Hans Cloos was a prominent German geologist. Born in Magdeburg, Germany in 1885, Hans Cloos earned his Doctorate at Freiburg University in 1910, in which he considered the mechanism of disturbance of the Jurassic cover rocks that form the Jura mountain chain. He then worked mapping in the Erongo Mountains of Namibia and as an exploration geologist in quite different terrain in Indonesia before returning to Germany and beginning a lectureship at the University of Marburg until the start of the First World War. During the war he worked as a military geologist in France until being released due to ill-health. Following the war, he began a study of plutons and their interior structure and in 1919 became Professor of Geology at the University of Breslau at the age of 34. In 1925 he left Breslau to become Head of the Department of Geology at the University of Bonn where he spent the remainder of his career. Cloos travelled widely, carrying out geological studies in the Sierra Nevada (USA), Scandinavia, England and Germany. These travels and his work are described in his book “Conversation with the Earth” (1954), originally published in 1947. His death in 1951 was commemorated in Bulletin 13 of the IAEG. Throughout his life, Hans Cloos was known for his expressive words and detailed drawings and his devotion to the physical sciences, but also for the value he placed on human relationships, which he rated higher than anything else. He readily attracted friends and co-workers across the world and because of this combination of characteristics he was selected to be a role model for the IAEG and for future engineering geologists.
A brief history of the Hans Cloos Medal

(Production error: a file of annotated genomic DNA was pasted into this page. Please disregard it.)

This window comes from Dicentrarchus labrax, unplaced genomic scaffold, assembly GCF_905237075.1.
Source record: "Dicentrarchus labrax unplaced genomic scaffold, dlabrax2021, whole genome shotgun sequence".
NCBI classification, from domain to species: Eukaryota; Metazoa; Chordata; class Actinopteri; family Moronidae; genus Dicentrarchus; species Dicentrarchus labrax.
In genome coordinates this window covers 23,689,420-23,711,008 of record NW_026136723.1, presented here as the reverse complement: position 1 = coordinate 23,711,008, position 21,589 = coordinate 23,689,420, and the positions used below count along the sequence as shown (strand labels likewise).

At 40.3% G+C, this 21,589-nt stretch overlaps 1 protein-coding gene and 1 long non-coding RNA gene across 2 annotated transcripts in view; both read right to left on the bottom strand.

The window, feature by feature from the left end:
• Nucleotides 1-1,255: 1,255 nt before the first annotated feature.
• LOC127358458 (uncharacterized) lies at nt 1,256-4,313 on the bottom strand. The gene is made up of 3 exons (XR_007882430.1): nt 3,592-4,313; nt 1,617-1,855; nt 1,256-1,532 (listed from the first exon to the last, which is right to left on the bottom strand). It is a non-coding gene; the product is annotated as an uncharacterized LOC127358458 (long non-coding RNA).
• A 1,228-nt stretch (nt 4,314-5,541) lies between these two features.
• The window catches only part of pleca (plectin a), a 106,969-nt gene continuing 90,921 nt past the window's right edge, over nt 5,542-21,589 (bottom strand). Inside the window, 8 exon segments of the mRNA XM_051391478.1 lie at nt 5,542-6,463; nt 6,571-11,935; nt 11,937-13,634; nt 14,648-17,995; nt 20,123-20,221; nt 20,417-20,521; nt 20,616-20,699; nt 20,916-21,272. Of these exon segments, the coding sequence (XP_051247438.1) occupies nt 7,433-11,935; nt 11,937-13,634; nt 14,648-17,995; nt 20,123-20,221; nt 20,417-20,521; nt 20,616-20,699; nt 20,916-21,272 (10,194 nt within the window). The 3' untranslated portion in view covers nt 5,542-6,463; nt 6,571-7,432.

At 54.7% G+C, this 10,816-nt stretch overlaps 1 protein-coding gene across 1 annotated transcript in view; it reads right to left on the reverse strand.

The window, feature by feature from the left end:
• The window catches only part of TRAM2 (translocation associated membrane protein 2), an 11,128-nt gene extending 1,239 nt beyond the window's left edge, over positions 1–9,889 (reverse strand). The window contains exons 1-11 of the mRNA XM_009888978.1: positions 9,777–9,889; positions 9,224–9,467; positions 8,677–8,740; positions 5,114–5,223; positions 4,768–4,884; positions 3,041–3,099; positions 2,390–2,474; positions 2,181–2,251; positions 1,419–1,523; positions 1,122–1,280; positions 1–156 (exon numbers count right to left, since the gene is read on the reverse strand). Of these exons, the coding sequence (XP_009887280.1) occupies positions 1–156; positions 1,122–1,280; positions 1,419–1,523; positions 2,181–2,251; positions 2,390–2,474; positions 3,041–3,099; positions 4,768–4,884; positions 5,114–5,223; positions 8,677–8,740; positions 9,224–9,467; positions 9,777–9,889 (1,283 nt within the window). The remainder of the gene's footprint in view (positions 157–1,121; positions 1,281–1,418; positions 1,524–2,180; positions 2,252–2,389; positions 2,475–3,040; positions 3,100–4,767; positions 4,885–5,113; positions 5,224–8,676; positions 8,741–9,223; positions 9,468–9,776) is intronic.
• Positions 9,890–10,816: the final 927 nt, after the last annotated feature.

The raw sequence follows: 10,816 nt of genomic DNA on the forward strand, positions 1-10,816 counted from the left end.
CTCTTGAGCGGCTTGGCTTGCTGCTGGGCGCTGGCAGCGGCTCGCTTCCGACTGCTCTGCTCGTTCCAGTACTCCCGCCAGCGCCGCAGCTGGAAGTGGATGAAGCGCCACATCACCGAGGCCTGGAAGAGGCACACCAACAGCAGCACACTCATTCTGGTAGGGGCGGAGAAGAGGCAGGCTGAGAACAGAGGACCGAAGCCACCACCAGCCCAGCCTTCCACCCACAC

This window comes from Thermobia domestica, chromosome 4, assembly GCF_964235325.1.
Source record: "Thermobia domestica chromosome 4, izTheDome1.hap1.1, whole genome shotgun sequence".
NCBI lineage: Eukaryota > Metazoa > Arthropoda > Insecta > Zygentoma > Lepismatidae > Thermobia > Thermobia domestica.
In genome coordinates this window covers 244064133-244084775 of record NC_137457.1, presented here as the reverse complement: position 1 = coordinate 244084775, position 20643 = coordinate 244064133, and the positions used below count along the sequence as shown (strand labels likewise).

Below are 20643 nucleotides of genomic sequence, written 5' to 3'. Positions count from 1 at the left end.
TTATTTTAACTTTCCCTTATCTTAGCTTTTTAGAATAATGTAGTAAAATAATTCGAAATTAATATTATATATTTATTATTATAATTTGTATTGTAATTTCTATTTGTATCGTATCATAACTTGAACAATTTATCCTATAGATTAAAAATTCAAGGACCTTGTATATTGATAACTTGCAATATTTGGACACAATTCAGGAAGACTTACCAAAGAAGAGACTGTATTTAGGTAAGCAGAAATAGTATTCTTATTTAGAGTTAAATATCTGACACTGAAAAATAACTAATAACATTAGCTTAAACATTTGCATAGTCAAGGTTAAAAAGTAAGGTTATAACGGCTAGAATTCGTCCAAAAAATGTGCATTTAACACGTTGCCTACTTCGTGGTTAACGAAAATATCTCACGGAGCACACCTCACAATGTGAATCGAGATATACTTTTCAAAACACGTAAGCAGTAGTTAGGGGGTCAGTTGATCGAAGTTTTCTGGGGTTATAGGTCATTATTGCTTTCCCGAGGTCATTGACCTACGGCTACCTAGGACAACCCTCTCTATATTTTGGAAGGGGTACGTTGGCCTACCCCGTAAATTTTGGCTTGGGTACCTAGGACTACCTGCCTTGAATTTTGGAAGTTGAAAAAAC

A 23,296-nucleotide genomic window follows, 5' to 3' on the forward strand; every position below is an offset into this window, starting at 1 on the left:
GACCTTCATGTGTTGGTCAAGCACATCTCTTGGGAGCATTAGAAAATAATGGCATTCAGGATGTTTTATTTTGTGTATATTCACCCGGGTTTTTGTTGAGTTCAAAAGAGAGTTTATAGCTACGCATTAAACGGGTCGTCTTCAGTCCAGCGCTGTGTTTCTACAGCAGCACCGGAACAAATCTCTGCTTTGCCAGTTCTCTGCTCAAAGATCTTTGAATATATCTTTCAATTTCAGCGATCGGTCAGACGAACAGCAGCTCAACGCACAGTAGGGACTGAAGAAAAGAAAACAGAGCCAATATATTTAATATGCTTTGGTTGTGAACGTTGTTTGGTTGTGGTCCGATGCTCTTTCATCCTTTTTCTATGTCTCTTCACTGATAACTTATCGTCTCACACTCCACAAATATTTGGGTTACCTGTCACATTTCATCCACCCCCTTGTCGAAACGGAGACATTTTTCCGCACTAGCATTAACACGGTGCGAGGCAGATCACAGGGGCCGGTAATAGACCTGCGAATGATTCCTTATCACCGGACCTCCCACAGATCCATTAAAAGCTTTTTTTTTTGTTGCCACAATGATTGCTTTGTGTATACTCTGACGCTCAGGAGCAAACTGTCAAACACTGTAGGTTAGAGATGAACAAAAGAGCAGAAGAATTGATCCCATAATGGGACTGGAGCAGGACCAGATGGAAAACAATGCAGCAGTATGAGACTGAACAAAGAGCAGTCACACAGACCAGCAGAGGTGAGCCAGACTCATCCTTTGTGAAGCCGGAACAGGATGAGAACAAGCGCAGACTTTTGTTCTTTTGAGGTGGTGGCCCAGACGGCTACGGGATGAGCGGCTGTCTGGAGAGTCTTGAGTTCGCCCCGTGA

In Sydney in 1976, in accordance with a proposal made by Richard Wolters, the IAEG council agreed to establish a commemorative medal, the ‘Hans Cloos Medal’, awarded to an engineering geologist of outstanding merit in commemoration of the ‘founder of geomechanics’. Richard Wolters’ vision was that the medal, “…should clearly testify that engineering geology is rooted in geology and that it is a specific offspring of this great discipline. Secondly, and with a view to the philosophy of the scientist who passed away 25 years ago, the medal should be a compass to guide the spirit within the IAEG, our work and human bonds by which we are united.” Hans Cloos is regarded as one of the main contributors to the development of modern structural geology and geomechanics; he had a significant influence at the time. He made careful field observations and sketches of structures and lithological relationships as well as outstanding 3-dimensional interpretations of regional geological structures and landforms. He recognised the manner in which large-scale structural deformation leaves a fingerprint in the form of small-scale structures, indicating the direction and style of tectonic translation. He conducted laboratory experiments in which large blocks of clay were progressively extended under tension and recognised that the direction of the imposed stress influenced the resulting fracture system and he applied his findings to the interpretation of field observations. He was not an engineering geologist, but he developed the precursors to practises we now take for granted, such as the practice of measuring defect orientations, classifying them and investigating and analysing the movement documented in this way to identify the ‘geomechanics’ of the rock system. As John Knill observed, he demonstrated all the key characteristics of a good engineering geologist, being an excellent field observer and recorder, relating laboratory test results to real life observations and he was able to present his findings in a 3-dimensional context. The Hans Cloos Medal has become the most prestigious award of the IAEG on scientific grounds. The medal is conferred upon an engineering geologist who has gained international recognition and merit for their contribution to the development and advancement of engineering geology and is made every two years (at most), on the occasions of the international congress of the IAEG and of the International Geological Congress. Leopold Muller, in response to receiving the Hans Cloos Medal in 1984 said, “The award of the Hans Cloos Medal means one of the highest praises that were awarded to me in my life”. On receiving the Hans Cloos medal in 1989 David Varnes said, “With the pride and great honour of receiving of this medal of our Association, bearing Hans Cloos name and portrait, comes an incentive now to continue to work with his spirit. With God’s help I shall try also to live as a human being with his humanity”. In 2002, it was agreed that the recipient of the Hans Cloos Medal should be invited to present a Hans Cloos Lecture addressing the nominated work at the event at which he/she receives the medal. Also, the lecture would be published in the bulletin and it was hoped that the recipient would be invited to give the lecture at other venues during the following two year period. At the council meeting of 2011, held in Moscow, the president Carlos Delgado proposed the creation of a Marcel Arnould Medal, named after the former IAEG president and honorary IAEG president; it was unanimously approved. It was proposed that the medal be awarded to an IAEG member for his/her outstanding service to the Association (for more details, please refer to chapter 16). Until 2012, the Hans Cloos Medal had been awarded to, “an engineering geologist of outstanding merit…. a person of international repute who has made a major contribution to engineering geology in his/her written papers or to the development of engineering geology and/or the IAEG in their own area.” With the introduction of the Marcel Arnould Medal, the intent was to separate technical merit (which would remain with the Hans Cloos Medal) from services to engineering geology (which would become the focus of the Marcel Arnould Medal). This required some adjustments to part E of the Bylaws which were agreed by the council in Beijing in 2013.